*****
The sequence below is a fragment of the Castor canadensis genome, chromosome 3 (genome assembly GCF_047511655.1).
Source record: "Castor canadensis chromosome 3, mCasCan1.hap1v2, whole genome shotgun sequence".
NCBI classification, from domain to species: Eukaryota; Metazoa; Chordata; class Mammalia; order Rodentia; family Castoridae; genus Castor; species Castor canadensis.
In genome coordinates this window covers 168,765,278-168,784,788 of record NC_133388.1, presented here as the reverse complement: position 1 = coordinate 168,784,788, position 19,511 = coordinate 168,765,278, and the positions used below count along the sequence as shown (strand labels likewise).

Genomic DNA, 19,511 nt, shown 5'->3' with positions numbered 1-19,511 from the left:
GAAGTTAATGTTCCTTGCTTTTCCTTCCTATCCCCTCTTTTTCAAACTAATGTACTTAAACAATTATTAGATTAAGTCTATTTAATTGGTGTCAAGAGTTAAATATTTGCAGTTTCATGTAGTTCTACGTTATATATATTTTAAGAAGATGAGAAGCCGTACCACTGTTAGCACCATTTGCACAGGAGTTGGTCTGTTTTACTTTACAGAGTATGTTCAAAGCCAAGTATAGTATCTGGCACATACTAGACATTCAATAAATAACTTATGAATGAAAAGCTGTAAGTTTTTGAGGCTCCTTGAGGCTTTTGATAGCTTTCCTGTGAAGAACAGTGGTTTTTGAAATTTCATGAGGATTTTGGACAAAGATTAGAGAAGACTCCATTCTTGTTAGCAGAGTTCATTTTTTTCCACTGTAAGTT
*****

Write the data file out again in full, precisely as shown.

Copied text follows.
The sequence below is a fragment of the Castor canadensis genome, chromosome 3 (genome assembly GCF_047511655.1).
Source record: "Castor canadensis chromosome 3, mCasCan1.hap1v2, whole genome shotgun sequence".
NCBI classification, from domain to species: Eukaryota; Metazoa; Chordata; class Mammalia; order Rodentia; family Castoridae; genus Castor; species Castor canadensis.
In genome coordinates this window covers 168,765,278-168,784,788 of record NC_133388.1, presented here as the reverse complement: position 1 = coordinate 168,784,788, position 19,511 = coordinate 168,765,278, and the positions used below count along the sequence as shown (strand labels likewise).

Genomic DNA, 19,511 nt, shown 5'->3' with positions numbered 1-19,511 from the left:
GAAGTTAATGTTCCTTGCTTTTCCTTCCTATCCCCTCTTTTTCAAACTAATGTACTTAAACAATTATTAGATTAAGTCTATTTAATTGGTGTCAAGAGTTAAATATTTGCAGTTTCATGTAGTTCTACGTTATATATATTTTAAGAAGATGAGAAGCCGTACCACTGTTAGCACCATTTGCACAGGAGTTGGTCTGTTTTACTTTACAGAGTATGTTCAAAGCCAAGTATAGTATCTGGCACATACTAGACATTCAATAAATAACTTATGAATGAAAAGCTGTAAGTTTTTGAGGCTCCTTGAGGCTTTTGATAGCTTTCCTGTGAAGAACAGTGGTTTTTGAAATTTCATGAGGATTTTGGACAAAGATTAGAGAAGACTCCATTCTTGTTAGCAGAGTTCATTTTTTTCCACTGTAAGTT